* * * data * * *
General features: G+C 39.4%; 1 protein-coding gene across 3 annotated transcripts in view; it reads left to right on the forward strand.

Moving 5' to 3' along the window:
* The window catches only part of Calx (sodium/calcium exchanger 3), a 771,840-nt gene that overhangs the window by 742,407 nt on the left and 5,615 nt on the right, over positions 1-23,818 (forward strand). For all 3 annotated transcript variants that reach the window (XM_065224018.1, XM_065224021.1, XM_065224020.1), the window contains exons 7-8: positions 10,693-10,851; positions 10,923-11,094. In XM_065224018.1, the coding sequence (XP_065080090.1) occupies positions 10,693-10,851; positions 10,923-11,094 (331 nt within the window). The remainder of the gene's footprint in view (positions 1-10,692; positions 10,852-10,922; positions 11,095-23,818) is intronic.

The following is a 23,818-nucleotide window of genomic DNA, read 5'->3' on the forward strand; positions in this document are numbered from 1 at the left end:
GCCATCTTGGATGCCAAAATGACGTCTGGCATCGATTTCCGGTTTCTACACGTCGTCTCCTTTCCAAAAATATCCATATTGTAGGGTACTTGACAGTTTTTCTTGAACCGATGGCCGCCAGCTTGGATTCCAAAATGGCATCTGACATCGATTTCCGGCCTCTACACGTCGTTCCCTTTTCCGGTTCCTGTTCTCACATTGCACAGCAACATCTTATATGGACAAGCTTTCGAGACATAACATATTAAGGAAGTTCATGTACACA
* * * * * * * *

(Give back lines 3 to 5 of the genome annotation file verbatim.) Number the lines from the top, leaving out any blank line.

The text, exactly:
* The window catches only part of Calx (sodium/calcium exchanger 3), a 771,840-nt gene that overhangs the window by 742,407 nt on the left and 5,615 nt on the right, over positions 1-23,818 (forward strand). For all 3 annotated transcript variants that reach the window (XM_065224018.1, XM_065224021.1, XM_065224020.1), the window contains exons 7-8: positions 10,693-10,851; positions 10,923-11,094. In XM_065224018.1, the coding sequence (XP_065080090.1) occupies positions 10,693-10,851; positions 10,923-11,094 (331 nt within the window). The remainder of the gene's footprint in view (positions 1-10,692; positions 10,852-10,922; positions 11,095-23,818) is intronic.

The following is a 23,818-nucleotide window of genomic DNA, read 5'->3' on the forward strand; positions in this document are numbered from 1 at the left end:
GCCATCTTGGATGCCAAAATGACGTCTGGCATCGATTTCCGGTTTCTACACGTCGTCTCCTTTCCAAAAATATCCATATTGTAGGGTACTTGACAGTTTTTCTTGAACCGATGGCCGCCAGCTTGGATTCCAAAATGGCATCTGACATCGATTTCCGGCCTCTACACGTCGTTCCCTTTTCCGGTTCCTGTTCTCACATTGCACAGCAACATCTTATATGGACAAGCTTTCGAGACATAACATATTAAGGAAGTTCATGTACACA